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07 May 2021 – Chile

Cuartel de la Policia de Investigaciones de Iquique, (Google Maps, accessed on 7 May 2021,
(Cuartel de la Policía de Investigaciones de Iquique
Cuartel de la Policia de Investigaciones de Iquique, (Google Maps, accessed on 7 May 2021, (Cuartel de la Policía de Investigaciones de Iquique

In late April 2021, several civil society organisations denounced the alleged mistreatment of migrants who had been detained by police in the towns of Arica and Iquique. The Jesuit Migrant Service (Servicio Jesuita a Migrantes or SJM) filed legal appeals claiming that there had been “irregularities” in their treatment, including: improper body searches; lack of access to lawyers representing the detainees at police stations; and people held for more than 24 hours, beyond the legal limit. The SJM country director pointed to “the new Migration Law (Ley de Migracion y Extranjeria) … that allows those who arrived irregularly into Chile, to leave and request a visa abroad without being sanctioned.” Ureta stated that it does not make sense that while the law provides this possibility, many people are being expelled without giving them the opportunity to engage this process.

The Asamblea Abierta de Migrantes y Promigrantes de Tarapacá, another migrant rights advocacy organisation in Chile, stated that certain expulsion orders were given to migrants that were in health centres in preventive quarantine. The organisation’s spokesperson, Lorena Zambrano, said that “the persons who have been notified and detained, are persons that have been in health centres. Most of them are Venezuelan nationals, but there are also persons from other countries.” Zambrano said that the new Migration Law, which allows persons who have entered the country irregularly to voluntarily leave the country within 180 days of the publication of the new law (20 April 2021) without a penalty, was not being respected.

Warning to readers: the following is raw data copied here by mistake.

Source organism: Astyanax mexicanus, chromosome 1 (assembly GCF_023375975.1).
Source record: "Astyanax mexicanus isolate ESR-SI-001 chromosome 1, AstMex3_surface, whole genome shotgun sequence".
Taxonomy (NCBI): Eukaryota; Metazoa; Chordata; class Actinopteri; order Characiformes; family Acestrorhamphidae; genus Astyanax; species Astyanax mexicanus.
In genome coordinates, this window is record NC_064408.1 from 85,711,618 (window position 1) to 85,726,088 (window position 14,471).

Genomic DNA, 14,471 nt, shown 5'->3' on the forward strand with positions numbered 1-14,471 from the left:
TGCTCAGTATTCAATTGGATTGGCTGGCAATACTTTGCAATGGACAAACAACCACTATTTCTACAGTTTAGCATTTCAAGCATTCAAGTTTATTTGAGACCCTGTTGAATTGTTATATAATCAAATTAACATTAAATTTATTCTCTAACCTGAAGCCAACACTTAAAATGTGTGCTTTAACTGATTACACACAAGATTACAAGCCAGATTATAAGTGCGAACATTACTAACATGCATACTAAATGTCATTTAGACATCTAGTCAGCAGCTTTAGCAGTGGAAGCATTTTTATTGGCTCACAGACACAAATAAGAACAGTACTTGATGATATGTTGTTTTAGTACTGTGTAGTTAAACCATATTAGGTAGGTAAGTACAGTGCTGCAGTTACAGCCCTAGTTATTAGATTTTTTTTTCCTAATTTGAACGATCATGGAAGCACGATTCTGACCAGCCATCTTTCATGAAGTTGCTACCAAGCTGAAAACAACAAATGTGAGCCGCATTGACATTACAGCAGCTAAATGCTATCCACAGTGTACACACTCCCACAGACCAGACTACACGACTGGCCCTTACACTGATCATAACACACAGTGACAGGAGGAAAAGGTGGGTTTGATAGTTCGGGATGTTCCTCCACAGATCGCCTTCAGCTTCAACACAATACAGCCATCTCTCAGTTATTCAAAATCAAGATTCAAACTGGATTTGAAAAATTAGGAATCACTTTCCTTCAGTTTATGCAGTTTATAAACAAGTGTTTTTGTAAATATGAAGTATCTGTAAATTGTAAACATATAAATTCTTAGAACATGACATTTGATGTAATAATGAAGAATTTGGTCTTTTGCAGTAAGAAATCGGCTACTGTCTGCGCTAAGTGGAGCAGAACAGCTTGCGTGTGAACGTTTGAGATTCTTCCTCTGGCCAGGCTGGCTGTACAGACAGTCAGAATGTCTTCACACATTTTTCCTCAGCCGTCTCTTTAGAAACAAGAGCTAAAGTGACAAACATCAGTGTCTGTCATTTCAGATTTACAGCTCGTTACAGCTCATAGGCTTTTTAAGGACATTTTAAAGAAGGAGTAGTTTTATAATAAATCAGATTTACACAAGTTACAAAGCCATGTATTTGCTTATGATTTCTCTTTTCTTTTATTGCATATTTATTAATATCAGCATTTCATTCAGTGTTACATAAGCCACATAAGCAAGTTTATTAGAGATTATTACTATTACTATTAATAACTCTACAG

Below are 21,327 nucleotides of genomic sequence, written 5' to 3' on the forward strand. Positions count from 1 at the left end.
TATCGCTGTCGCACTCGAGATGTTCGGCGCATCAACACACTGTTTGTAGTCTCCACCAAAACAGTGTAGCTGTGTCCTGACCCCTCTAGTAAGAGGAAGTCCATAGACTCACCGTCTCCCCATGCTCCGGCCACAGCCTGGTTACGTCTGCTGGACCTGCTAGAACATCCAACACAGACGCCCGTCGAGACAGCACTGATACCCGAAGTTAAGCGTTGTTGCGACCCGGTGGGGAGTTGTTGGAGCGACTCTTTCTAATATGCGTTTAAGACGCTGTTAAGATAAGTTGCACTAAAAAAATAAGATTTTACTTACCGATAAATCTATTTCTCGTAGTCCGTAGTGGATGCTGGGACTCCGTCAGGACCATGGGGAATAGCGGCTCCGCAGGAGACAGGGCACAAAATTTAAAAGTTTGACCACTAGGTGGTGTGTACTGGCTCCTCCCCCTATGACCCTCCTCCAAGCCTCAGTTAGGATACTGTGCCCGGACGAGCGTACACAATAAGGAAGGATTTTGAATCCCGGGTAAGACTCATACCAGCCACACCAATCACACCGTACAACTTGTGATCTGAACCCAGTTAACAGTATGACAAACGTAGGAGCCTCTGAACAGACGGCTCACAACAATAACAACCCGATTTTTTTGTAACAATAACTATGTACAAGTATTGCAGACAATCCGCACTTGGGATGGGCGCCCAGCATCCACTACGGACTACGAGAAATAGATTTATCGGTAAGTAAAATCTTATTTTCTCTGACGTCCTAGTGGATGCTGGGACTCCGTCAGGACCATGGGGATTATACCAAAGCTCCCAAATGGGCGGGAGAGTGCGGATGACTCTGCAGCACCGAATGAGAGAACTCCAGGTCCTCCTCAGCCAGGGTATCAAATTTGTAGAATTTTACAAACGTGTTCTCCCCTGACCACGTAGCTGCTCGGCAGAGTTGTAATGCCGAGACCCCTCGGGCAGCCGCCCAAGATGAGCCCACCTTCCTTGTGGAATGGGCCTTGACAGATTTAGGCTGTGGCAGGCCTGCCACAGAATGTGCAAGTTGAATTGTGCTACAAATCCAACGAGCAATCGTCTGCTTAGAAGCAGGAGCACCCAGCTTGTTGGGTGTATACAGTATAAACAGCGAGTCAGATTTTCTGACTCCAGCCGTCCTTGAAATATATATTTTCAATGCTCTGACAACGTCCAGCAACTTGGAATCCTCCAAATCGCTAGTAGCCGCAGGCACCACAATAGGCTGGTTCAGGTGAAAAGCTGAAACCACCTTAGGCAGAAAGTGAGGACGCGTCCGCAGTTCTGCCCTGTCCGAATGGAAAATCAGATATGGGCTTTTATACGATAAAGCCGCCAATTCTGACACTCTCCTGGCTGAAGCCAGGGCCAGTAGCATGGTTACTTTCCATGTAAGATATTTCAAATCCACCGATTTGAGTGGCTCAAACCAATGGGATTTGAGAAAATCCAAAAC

The National Human Rights Institution of Tarapacá (NHRI, Instituto Nacional de Derechos Humanos Tarapacá) said that approximately 50 people had been notified of their expulsion and detained.

In Arica, 32 people, including children, were detained on 23 April 2021. Nonetheless, the appeal filed by the SJM was accepted by the Appeal Court, who ordered the “immediate release” of the detained migrants and also suspended their expulsion orders.

Importantly, although Chile’s law provide for forms of administrative costly for migrants awaiting expulsion, regulations for these detention operations does not explicitly provide for health care screening or other forms of care.